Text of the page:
Friday, January 15, 2021

Pilot Review: Call Your Mother

Check out my one-minute take on every new pilot, which is embedded below and you can also watch by subscribing to movieswithabe on YouTube.

What I’m Watching: Search Party

Search Party: Season 4, Episode 3 “Escape to Nowhere” (B+)

I’m glad that each of Dory’s best friends, who came to her in a hallucination in a moment of need, are finally starting to realize that all isn’t right and that maybe Dory didn’t just run off to Europe. Elliott finding out from his irate wedding planners that no one died at his wedding wasn’t quite as startling as Drew seeing his sweater in Dory’s Italy picture, and hopefully they’ll talk about those inconsistencies and come to a helpful conclusion. Portia is also coming around to the idea that Dory isn’t so terrible as she begins what’s going to be an incredibly cringe-worthy job playing her former best friend in a project that she already feels is far too fictionalized. Dory was always the most intrepid of the group, and so I don’t have too much faith in the other three, especially considering their recent life choices. Making up a friendversary and starting a food fight to get back into that shower was quite resourceful, and she really is starting to understand how Chip works and what’s going to get him to do exactly what she wants. I’m not sure that’s going to be too useful going forward after her successful escape attempt ended in a car crash and Chip just tracking her down again. I do hope that the very nosy neighbor played by Ann Dowd from “The Handmaid’s Tale” and “Good Behavior” will show up to unknowingly help her escape again, and I’m continually impressed by this show’s superb casting.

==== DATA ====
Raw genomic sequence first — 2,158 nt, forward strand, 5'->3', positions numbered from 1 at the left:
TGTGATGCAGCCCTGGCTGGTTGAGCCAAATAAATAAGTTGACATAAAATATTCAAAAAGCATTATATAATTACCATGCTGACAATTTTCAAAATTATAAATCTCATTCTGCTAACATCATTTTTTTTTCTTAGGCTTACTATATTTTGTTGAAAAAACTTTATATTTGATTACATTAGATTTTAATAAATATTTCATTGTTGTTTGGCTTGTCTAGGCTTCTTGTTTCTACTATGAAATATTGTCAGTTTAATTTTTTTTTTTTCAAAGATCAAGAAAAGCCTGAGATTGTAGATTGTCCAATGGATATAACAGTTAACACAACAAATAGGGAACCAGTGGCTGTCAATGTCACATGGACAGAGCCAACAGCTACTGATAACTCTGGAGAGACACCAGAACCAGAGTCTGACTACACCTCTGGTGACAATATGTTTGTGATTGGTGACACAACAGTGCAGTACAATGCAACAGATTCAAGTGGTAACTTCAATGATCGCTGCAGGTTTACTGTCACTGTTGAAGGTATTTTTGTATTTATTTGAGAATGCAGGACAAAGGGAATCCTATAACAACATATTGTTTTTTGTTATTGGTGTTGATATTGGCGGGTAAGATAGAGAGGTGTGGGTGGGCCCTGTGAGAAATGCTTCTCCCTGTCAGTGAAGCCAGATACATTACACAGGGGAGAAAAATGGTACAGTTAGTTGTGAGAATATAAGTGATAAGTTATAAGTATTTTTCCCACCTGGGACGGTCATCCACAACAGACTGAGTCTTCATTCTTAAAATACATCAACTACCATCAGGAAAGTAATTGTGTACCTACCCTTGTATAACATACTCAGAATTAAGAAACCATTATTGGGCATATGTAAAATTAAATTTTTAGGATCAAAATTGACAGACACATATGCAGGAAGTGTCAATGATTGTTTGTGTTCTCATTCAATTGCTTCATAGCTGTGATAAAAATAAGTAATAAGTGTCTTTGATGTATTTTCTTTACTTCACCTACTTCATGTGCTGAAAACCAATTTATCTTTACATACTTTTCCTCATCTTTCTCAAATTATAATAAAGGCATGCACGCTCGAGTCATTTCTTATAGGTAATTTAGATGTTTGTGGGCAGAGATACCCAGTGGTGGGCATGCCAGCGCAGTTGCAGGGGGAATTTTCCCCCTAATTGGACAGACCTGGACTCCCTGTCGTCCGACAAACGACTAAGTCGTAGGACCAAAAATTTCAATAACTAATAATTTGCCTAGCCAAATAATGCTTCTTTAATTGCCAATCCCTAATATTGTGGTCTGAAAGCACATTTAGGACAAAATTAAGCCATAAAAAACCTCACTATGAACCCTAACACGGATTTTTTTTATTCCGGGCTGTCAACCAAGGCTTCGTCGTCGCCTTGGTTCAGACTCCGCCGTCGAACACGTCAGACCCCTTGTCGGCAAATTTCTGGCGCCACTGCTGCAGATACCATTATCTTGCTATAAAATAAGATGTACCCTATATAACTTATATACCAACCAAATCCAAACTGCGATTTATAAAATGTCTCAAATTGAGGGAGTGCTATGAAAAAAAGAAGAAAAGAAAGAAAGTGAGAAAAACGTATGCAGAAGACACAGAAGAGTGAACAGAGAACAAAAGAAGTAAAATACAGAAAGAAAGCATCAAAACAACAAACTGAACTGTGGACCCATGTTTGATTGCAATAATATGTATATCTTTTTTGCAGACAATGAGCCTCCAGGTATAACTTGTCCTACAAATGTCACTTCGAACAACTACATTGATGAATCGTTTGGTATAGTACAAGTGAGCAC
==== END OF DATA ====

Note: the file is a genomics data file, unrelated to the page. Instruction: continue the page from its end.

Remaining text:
Thursday, January 14, 2021

What I’m Watching: Search Party

Search Party: Season 4, Episode 2 “Something Sharp” (B+)

Dory is trying her hardest to find a way out of her captivity and seems to be making Chip much angrier in the process. Forcing him to give her a shower always enabled her to escape, but now he’s threatened deadly retaliation if it happens again and is not going to be nearly as enthusiastic about preparing her something other than the same exact meal three times a day. The sight of those many stickers on the door and wall as a marker of time was haunting, and Chip’s repeated insistence on his many degrees that confirm his sanity are hardly convincing. The fact that he’s keeping up her social media to make it seem like she is indeed traveling through Europe is a surefire way for no one to express enough interest to affirm their authenticity. Portia also called not to ask her permission but to tell her that she was going to do what she wanted no matter what she said, and that’s not exactly the best position for any kind of relationship. There would have been something far too meta about Portia playing herself – which only she would be interested in – and the notion of her portraying Dory instead is just bizarre and should be plenty awkward. Elliott selling his soul for a paycheck and fame wasn’t too surprising, but it will be hard even for him to give up this ultra-conservative act. Drew’s situation is the most unexpected, since he’s now going by Andrew, posing as a foreigner with no discernable accent and engaging in a relationship with a woman playing a princess while having the truthful time of his life being a character in costume.

What I’m Watching: Search Party (Season Premiere)

Search Party: Season 4, Episode 1 “The Girl in the Basement” (B+)